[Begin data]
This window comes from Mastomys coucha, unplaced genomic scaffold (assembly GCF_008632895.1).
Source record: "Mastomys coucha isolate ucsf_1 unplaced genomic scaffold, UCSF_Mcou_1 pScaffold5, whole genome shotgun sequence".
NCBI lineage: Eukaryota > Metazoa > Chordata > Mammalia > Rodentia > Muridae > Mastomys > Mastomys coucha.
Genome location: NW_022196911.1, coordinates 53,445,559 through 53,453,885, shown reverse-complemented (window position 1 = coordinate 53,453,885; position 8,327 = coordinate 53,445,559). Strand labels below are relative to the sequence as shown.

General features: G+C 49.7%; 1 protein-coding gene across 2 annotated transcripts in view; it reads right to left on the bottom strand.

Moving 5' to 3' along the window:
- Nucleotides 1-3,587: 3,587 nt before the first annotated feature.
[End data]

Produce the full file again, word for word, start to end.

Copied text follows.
This window comes from Mastomys coucha, unplaced genomic scaffold (assembly GCF_008632895.1).
Source record: "Mastomys coucha isolate ucsf_1 unplaced genomic scaffold, UCSF_Mcou_1 pScaffold5, whole genome shotgun sequence".
NCBI lineage: Eukaryota > Metazoa > Chordata > Mammalia > Rodentia > Muridae > Mastomys > Mastomys coucha.
Genome location: NW_022196911.1, coordinates 53,445,559 through 53,453,885, shown reverse-complemented (window position 1 = coordinate 53,453,885; position 8,327 = coordinate 53,445,559). Strand labels below are relative to the sequence as shown.

General features: G+C 49.7%; 1 protein-coding gene across 2 annotated transcripts in view; it reads right to left on the bottom strand.

Moving 5' to 3' along the window:
- Nucleotides 1-3,587: 3,587 nt before the first annotated feature.